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Radiation in the Natural World W. Udo Schröder, 2010 ANSEL Expt 1: Gamma Spectroscopy 1.

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Presentation on theme: "Radiation in the Natural World W. Udo Schröder, 2010 ANSEL Expt 1: Gamma Spectroscopy 1."— Presentation transcript:

1 Radiation in the Natural World W. Udo Schröder, 2010 ANSEL Expt 1: Gamma Spectroscopy 1

2 Scope of ANSEL Experiment 1 Ubiquitous presence of radiation on Earth, e.g., -ray photons Concepts of absorption coefficient and cross section Introduction to -interactions with matter Photo electric effect Compton scattering Pair production Operational principles of inorganic scintillation detectors Examples of energy spectra with NaI(Tl) detectors Experimental setup with a 3”x3” NaI(Tl) detector Lab measurements in Expt. 1 W. Udo Schröder, 2010 ANSEL Expt 1: Gamma Spectroscopy 2

3 W. Udo Schröder, 2010 ANSEL Expt 1: Gamma Spectroscopy 3

4 W. Udo Schröder, 2010 ANSEL Expt 1: Gamma Spectroscopy 4 Probability and Cross Section Absorption upon intersection of nuclear cross section area  j beam current density ( #part.time x area ) A area illuminated by beam L= /mol Loschmidt# N T # target nuclei in beam M T target molar weight  T target density x target thickness []=1barn = cm 2 Target x Beam Transmitted Mass absorption coefficient  Thin target approximation elementary absorption cross section per nucleus Beam area A Nucleus area 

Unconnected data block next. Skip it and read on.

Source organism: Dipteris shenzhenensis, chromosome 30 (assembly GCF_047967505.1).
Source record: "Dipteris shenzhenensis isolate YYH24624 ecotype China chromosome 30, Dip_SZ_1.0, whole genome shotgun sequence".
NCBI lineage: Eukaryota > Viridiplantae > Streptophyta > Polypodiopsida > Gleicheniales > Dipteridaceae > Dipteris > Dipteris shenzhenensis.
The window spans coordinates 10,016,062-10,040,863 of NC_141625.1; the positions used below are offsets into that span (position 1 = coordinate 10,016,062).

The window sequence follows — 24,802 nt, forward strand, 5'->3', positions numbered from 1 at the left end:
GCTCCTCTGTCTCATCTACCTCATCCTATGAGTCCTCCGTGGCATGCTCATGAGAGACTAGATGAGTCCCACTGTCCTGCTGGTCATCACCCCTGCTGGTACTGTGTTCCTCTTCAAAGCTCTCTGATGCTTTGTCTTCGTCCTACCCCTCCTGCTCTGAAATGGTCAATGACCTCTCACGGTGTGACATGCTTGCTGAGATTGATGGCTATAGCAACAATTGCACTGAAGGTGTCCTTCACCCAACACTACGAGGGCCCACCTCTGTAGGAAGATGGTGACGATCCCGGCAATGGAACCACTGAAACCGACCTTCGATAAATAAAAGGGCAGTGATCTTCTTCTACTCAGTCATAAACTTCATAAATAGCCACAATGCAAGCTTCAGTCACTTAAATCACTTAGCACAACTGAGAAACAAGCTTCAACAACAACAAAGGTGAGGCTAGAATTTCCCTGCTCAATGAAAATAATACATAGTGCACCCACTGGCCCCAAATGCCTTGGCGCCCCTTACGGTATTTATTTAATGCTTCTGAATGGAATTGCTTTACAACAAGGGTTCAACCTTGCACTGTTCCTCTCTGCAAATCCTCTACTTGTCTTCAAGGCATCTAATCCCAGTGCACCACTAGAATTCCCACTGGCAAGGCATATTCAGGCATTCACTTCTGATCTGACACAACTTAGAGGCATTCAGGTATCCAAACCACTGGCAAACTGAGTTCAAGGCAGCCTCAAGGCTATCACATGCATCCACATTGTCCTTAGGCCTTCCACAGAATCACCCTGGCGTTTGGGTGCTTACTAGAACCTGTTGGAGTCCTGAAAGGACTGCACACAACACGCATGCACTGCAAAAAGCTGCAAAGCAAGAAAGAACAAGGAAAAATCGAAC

5 Differential Cross Section/Probability W. Udo Schröder, 2010 ANSEL Expt 1: Gamma Spectroscopy 5 Projectile current j 0 Ejectile numbers Projectile current j 0 Detector  det Ejectile numbers measured

6 Spherical Coordinates W. Udo Schröder, 2010 ANSEL Expt 1: Gamma Spectroscopy 6   dd dd rsin  rsin  d  r d  x y z dr dA Volume Element dV=dA·dr Unit of s.a. = sr (steradian)

7 Scope of ANSEL Experiment 1 Ubiquitous presence of radiation on Earth, e.g., -ray photons Concepts of absorption coefficient and cross section Introduction to -interactions with matter Photo electric effect Compton scattering Pair production Operational principles of inorganic scintillation detectors Examples of energy spectra with NaI(Tl) detectors Experimental setup with a 3”x3” NaI(Tl) detector Lab measurements in Expt. 1 W. Udo Schröder, 2010 ANSEL Expt 1: Gamma Spectroscopy 7

8 W. Udo Schröder, 2010 ANSEL Expt 1: Gamma Spectroscopy 8  -Induced Processes in Matter  -rays (photons): from electromagnetic transitions between different nuclear energy states  detect indirectly (charged particles, e -, e + ) Detection of secondary particles from: 1.Photo-electric absorption 2.Compton scattering 3.Pair production 4.  -induced reactions 1. Photo-electric absorption (Photo-effect) ħħ photon is completely absorbed by e -, which is kicked out of atom ħħ Electronic vacancies are filled by low-energy “Auger” transitions of electrons from higher orbits

9 W. Udo Schröder, 2010 ANSEL Expt 1: Gamma Spectroscopy 9 1. Photo-Absorption Coefficient Absorption coefficient   (1/cm) “Mass absorption” is measured per density    (cm 2 /g)  “Cross section” is measured per atom    (cm 2 /atom) Absorption Coefficient  (cm 2 /g) Pt Wave Length (Å) Absorption of light is quantal resonance phenomenon: Strongest when photon energy coincides with transition energy (at K,L,… “edges”) Probabilities for independent processes are additive:  PE =  PE (K)+  PE (L)+…